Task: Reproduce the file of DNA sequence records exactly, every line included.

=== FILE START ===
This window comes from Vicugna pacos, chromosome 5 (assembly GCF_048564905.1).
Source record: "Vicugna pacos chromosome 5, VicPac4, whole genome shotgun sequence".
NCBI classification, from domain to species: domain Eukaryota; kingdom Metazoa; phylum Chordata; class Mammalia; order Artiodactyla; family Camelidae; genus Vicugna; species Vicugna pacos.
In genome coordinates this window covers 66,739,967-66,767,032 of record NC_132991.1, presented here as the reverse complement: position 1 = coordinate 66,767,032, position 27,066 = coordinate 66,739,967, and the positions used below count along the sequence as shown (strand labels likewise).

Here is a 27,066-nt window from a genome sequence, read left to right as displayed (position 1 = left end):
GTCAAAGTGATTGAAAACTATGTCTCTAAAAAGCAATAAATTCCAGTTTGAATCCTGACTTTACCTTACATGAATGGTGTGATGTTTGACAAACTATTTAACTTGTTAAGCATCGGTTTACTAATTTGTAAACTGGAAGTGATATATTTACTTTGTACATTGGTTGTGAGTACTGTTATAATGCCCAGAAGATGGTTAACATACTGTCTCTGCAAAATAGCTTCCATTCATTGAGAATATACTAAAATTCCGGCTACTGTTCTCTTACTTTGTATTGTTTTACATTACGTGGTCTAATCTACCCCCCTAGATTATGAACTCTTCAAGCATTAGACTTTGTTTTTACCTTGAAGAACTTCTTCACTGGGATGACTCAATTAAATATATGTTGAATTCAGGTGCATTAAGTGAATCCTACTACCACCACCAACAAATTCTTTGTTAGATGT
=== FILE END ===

This window comes from Vicugna pacos, chromosome 5 (assembly GCF_048564905.1).
Source record: "Vicugna pacos chromosome 5, VicPac4, whole genome shotgun sequence".
NCBI classification, from domain to species: domain Eukaryota; kingdom Metazoa; phylum Chordata; class Mammalia; order Artiodactyla; family Camelidae; genus Vicugna; species Vicugna pacos.
In genome coordinates this window covers 66,739,967-66,767,032 of record NC_132991.1, presented here as the reverse complement: position 1 = coordinate 66,767,032, position 27,066 = coordinate 66,739,967, and the positions used below count along the sequence as shown (strand labels likewise).

Here is a 27,066-nt window from a genome sequence, read left to right as displayed (position 1 = left end):
GTCAAAGTGATTGAAAACTATGTCTCTAAAAAGCAATAAATTCCAGTTTGAATCCTGACTTTACCTTACATGAATGGTGTGATGTTTGACAAACTATTTAACTTGTTAAGCATCGGTTTACTAATTTGTAAACTGGAAGTGATATATTTACTTTGTACATTGGTTGTGAGTACTGTTATAATGCCCAGAAGATGGTTAACATACTGTCTCTGCAAAATAGCTTCCATTCATTGAGAATATACTAAAATTCCGGCTACTGTTCTCTTACTTTGTATTGTTTTACATTACGTGGTCTAATCTACCCCCCTAGATTATGAACTCTTCAAGCATTAGACTTTGTTTTTACCTTGAAGAACTTCTTCACTGGGATGACTCAATTAAATATATGTTGAATTCAGGTGCATTAAGTGAATCCTACTACCACCACCAACAAATTCTTTGTTAGATGT